Linda Benedict, Williams, Cathleen C.
Cathleen C. Williams
Mastitis is one of the most common and most expensive diseases of dairy cattle in the world. One-third of all dairy cows are estimated to have mastitis. Mastitis costs dairy producers approximately $200 per cow per year. Nearly 70 percent of this loss is a result of reduced milk production, with the remainder coming from replacement costs, discarded milk, treatment and veterinary expenses.
It is doubtful that any dairy herd, regardless of size or management system, is free of this disease. It is often the end result of the interaction of several factors, which could include humans, cows, environment, microorganisms and management. So, what exactly is mastitis?
Mastitis is defined as an inflammatory reaction in the mammary gland. The inflammation in the udder tissue may be the result of bacterial, chemical, thermal or mechanical injury. Mastitis may be infectious – meaning it is caused by microbial organisms – or non-infectious as a result of physical injury to the udder. The inflammation occurs to destroy the irritant, repair the damaged tissue and return the udder to normal function.
While mastitis can be non-infectious, it is usually an infectious disease. An infection occurs when microorganisms enter the mammary gland through the teat end. Most cases of mastitis are caused by bacteria, but other types of microorganisms – including yeasts, mycoplasmas and even algae – occasionally cause intramammary infections. The majority of infections are caused by a few types of bacteria.
An important concept in understanding mastitis is that these common pathogens fall into two major categories: (1) contagious bacteria that are spread from an infected quarter of the udder to other quarters and cows, and (2) environmental bacteria that are commonly present in the cow’s environment and may reach the teat end from that source. This distinction is of practical importance because different control measures are needed for the different groups of microorganisms.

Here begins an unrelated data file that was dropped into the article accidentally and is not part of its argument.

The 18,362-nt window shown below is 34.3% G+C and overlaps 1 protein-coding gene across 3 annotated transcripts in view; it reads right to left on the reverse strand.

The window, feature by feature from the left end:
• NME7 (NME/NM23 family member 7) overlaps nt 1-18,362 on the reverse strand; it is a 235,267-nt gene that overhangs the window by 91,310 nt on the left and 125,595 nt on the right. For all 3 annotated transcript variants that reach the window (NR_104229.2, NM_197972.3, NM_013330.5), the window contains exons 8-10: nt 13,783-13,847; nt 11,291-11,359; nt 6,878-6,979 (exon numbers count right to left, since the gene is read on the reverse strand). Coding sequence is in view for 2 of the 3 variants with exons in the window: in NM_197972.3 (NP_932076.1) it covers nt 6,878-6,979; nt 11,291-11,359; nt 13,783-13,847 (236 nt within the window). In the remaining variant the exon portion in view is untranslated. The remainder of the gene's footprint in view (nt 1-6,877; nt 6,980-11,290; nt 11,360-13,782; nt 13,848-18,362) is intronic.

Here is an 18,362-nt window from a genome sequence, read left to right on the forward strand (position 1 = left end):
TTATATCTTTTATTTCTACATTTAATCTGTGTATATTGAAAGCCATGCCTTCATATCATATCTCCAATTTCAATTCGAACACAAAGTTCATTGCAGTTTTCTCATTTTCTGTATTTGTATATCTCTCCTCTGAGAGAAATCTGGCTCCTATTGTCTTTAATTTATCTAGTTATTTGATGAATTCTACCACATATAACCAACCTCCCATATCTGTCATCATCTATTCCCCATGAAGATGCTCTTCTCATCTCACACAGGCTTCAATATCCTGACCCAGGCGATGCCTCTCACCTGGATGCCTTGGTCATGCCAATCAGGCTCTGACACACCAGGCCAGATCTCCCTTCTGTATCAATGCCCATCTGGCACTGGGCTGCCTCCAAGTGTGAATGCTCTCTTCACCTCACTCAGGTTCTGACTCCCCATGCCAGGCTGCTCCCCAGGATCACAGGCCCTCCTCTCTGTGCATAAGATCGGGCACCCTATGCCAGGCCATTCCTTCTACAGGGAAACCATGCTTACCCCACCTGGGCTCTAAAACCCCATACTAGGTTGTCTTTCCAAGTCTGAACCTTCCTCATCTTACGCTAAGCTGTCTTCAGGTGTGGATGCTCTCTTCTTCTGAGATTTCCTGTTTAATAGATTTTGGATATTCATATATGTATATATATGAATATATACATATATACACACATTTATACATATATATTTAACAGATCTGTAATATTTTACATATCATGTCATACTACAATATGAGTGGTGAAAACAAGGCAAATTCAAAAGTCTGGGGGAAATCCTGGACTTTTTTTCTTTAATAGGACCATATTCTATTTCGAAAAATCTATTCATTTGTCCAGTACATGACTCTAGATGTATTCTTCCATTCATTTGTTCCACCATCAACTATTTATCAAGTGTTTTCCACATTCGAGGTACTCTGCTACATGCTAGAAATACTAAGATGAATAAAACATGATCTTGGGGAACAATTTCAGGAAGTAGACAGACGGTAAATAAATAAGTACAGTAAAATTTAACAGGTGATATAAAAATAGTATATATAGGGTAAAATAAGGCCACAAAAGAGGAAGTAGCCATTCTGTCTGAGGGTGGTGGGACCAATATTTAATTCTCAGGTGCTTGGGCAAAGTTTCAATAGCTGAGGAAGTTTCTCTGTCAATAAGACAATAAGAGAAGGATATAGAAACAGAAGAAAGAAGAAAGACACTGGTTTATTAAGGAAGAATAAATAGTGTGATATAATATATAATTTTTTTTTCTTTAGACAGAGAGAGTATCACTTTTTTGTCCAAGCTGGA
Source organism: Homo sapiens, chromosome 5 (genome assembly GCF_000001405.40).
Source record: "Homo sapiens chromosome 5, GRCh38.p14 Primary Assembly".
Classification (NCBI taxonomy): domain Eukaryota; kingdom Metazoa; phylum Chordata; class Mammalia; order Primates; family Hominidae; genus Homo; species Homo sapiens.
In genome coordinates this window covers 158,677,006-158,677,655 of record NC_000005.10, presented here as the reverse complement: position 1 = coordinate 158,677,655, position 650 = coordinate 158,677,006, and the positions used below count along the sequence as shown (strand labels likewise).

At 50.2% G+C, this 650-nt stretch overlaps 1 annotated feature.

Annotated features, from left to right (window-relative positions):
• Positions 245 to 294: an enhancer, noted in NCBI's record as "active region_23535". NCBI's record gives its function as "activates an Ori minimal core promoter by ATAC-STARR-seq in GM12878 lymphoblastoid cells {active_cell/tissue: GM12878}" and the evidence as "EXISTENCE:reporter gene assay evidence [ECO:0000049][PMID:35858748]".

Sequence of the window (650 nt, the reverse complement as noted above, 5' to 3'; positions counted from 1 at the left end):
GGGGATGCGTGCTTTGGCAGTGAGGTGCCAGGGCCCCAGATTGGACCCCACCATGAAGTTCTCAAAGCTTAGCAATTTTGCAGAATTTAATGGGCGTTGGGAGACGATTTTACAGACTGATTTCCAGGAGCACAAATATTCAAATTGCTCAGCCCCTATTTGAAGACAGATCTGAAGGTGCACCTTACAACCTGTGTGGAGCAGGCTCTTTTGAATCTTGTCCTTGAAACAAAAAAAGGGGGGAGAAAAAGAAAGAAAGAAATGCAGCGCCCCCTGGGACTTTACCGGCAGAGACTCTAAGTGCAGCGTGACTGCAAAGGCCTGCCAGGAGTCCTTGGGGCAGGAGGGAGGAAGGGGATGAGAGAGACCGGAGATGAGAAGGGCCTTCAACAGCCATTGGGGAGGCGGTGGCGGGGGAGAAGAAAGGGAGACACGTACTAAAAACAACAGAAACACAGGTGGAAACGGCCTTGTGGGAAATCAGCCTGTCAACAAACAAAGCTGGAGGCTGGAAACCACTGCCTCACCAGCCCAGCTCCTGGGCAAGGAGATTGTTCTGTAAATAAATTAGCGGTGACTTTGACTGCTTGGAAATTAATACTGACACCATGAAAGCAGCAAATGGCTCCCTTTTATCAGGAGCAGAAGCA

Mastitis infections may be clinical or subclinical. Clinical mastitis is characterized by visible abnormalities in the udder or in the milk. This form of mastitis can vary in severity, depending on the type of microorganism causing the infection. Subclinical mastitis, on the other hand, is far more subtle and cannot be detected by visual observation. It can be identified by conducting tests to detect the presence of microorganisms or the products of inflammation such as somatic cells.
Somatic cells are normal constituents of milk and only indicate a problem when numbers become excessive. Somatic cells are composed of leukocytes (75 percent) and epithelial cells (25 percent). Leukocytes (white blood cells) increase in milk in response to infection or injury while an increase in epithelial cells is the result of infection or injury. The number of somatic cells reflects the severity of mastitis.
Subclinical mastitis is 15 to 40 times more prevalent than clinical mastitis. It usually precedes clinical mastitis, is of long duration, is difficult to detect, reduces milk production, adversely affects milk quality and constitutes a reservoir of microorganisms that lead to infection of other cows in the herd. Information to assess the prevalence of subclinical mastitis may be provided by somatic cell counts of the bulk tank milk and of individual cows.
Although mastitis is a very prevalent disease in the dairy industry, it is important to note that milk is a safe, wholesome and nutritious product. Pasteurization destroys the organisms that cause mastitis, so there is no threat to human health. The dairy industry is one of the most highly regulated food industries. All milk is carefully tested for bacteria and antibiotics to ensure the safety of our food supply.
Mastitis is a disease which cannot be eradicated, but it can be controlled. Herd managers must be concerned with both clinical and subclinical mastitis. An effective mastitis control program is an important component of dairy management. Research at the LSU AgCenter has produced a relatively simple set of practical technologies producers can use to prevent most occurrences of mastitis. With sound mastitis management procedures, economic losses from this prevalent and complex disease may be reduced and allow dairy producers to maximize profit from their labor and investments.
Cathleen C. Williams, Gerald A. Simmons Professor of Dairy Science and Associate Professor, School of Animal Sciences, LSU AgCenter, Baton Rouge, La.
(This article was published in the winter 2009 issue of Louisiana Agriculture.)